Many insurance companies and distributors are eager to talk about government paid family leave programs right now because… they can.
Uncertainty about federal health insurance policy makes coming up with something clear and accurate to say about the future of major medical insurance difficult. Low interest rates, weak consumer finances and uncertainty about federal retirement investment advice standards make talking about retirement plans, and even some types of interest-sensitive personal protection insurance products, more challenging.
One thing benefits players can still offer clients is helping with understanding, and, in some cases, providing, voluntary, or statutorily required, paid family leave programs.
(Related: DMEC Chief: Paid Leave Has Momentum)
The law in that area is changing, but in a way that legislative affairs specialists and compliance specialists can talk about reasonably clearly, not so chaotically that everyone in the audience gets down on the floor and asks for the whirling to stop.
Here are five things for agents and brokers to know about paid family leave now, based on an interview with Brian Dunham of ShelterPoint Life Insurance Co.; a slidedeck used by Breanna Scott and Melissa Oliver-Janiak of Standard Insurance Co. for a recent Disability Management Employer Coalition webinar; and a slidedeck used by Pauline Sobelman of Risk Strategies Co. and Ellen Donovan McCann of Unum Group for another webinar.
1. A new paid family leave program in New York state could help you start conversations.
New York state has a paid family leave law that takes effect Jan. 1, 2018.
Gov. Andrew Cuomo, who signed the bill into law, appears likely to contend for the Democratic presidential nomination in 2020.
The scope of the New York state mandate is similar to the scope of the state’s disability insurance program required under the Disability Benefits Law, according to the Risk Strategies-Unum slidedeck.
The program will be phased in. Workers will be eligible to get half of their weekly wage, up to half of the statewide average weekly wage, for up to eight weeks, during the first year of the program. Workers will be able to get two-thirds of their wage, up to two-thirds of the statewide average weekly wage, for up to 12 weeks in the fifth year.
Those parameters mean that an eligible worker who earns about $1,300 per week, the current statewide average weekly wage, could get a maximum of about $5,000 in paid leave over eight weeks through the new program in 2018. In 2021, when the program is fully phased in, an eligible worker who earned the statewide average weekly wage or more might be able to get a maximum of about $10,000 in benefits.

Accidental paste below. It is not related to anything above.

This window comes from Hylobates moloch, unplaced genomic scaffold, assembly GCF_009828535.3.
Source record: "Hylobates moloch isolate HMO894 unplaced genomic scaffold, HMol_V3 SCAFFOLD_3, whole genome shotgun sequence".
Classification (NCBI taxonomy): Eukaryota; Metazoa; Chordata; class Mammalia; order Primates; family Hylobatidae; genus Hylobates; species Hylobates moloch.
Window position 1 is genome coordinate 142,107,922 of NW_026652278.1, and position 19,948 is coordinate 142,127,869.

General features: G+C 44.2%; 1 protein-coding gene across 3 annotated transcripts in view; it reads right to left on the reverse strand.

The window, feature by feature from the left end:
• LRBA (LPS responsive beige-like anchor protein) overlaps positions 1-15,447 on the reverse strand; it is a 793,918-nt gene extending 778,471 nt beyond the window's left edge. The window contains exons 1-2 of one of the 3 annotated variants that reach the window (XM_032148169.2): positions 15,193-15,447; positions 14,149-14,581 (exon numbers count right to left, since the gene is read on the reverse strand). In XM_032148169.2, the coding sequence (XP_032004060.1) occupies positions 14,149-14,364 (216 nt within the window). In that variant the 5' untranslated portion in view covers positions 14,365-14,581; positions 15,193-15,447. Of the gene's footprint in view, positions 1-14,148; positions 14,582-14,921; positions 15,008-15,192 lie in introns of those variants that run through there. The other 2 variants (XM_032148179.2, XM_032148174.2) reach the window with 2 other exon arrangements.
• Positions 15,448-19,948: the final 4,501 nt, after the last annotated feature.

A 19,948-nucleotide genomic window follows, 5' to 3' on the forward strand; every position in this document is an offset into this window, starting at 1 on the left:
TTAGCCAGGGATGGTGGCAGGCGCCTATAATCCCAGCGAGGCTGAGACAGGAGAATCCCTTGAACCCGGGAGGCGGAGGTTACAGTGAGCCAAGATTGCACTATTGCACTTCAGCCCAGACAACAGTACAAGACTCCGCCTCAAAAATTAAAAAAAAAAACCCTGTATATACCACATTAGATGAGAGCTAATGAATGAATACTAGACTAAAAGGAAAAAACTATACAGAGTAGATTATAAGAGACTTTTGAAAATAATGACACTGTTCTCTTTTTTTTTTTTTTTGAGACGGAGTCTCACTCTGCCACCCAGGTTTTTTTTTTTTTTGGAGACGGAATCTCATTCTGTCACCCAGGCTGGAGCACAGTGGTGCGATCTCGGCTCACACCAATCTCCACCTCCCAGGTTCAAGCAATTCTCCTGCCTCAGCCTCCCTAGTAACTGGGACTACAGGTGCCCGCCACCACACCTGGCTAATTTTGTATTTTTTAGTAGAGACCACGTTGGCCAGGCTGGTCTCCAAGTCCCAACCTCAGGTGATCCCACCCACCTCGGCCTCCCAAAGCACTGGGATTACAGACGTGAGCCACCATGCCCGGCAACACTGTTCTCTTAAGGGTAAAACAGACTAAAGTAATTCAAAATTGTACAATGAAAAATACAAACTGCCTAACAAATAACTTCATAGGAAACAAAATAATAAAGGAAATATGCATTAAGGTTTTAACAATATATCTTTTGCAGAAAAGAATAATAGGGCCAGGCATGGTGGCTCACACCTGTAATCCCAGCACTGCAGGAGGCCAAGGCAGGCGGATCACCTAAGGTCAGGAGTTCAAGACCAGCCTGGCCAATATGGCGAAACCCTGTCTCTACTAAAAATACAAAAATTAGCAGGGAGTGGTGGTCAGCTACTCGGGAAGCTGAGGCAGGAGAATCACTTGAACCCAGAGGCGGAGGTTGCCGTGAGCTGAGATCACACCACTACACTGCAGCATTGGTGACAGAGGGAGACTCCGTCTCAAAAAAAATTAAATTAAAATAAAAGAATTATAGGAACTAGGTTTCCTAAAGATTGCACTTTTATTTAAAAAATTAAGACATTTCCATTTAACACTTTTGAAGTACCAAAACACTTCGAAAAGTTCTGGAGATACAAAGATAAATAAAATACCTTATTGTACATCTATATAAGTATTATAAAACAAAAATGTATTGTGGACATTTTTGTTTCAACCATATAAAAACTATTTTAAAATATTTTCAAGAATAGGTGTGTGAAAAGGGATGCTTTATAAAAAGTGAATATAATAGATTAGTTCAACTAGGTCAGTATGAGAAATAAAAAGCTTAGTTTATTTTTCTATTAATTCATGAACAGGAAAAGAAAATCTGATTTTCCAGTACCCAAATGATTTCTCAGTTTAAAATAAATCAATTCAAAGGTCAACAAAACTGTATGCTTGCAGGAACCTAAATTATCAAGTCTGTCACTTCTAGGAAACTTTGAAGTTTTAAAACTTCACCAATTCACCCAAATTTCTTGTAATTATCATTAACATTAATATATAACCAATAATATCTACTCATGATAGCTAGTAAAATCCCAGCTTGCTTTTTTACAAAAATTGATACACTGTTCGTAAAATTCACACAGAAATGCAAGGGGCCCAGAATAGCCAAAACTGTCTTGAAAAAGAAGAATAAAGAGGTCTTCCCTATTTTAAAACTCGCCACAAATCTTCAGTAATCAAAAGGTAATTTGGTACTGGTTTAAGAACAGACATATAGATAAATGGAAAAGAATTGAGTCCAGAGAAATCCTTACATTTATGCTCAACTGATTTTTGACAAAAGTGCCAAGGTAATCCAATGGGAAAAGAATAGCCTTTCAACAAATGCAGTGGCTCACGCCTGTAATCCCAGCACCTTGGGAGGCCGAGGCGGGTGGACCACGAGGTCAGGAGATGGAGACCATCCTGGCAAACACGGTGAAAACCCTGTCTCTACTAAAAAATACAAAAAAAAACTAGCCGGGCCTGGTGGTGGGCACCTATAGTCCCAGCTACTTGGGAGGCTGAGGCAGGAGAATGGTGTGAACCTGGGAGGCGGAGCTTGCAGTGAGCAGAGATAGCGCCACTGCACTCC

Workers in New York will be able to use paid family leave to care for a grandparent, a grandchild or a parent-in-law as well as a child, spouse, parent or domestic partner.
For purposes of using paid leave to care for a loved one, a “serious health condition” could be one that requires inpatient care, but it could also be one that requires “continuous treatment” for at least four days.
Workers can also use paid family leave for a number of other purposes, such as bonding with a newborn or a newly adopted child.
The premium for 2018 will be 0.125% of an employee’s weekly wage, up to the average statewide weekly wage. In effect, that means the maximum 2018 premium is $1.65 per week.
2, Getting permission to use an up-to-date paid family leave program mandate map in your marketing materials might be a good reason to get close to DMEC, and paid-leave experts from Standard.
The Disability Management Employer Coalition is a San Diego-based organization for employers, insurers and disability plan services vendors with an interest disability benefits, absence management services, and related products and services.
Scott and Oliver-Janiak of The Standard created a detailed, up-to-date paid-family-leave adoption map for a DMEC webinar they gave June 22.
The map shows exactly which states were at what stage in terms of implementing, thinking about or not thinking about paid family leave.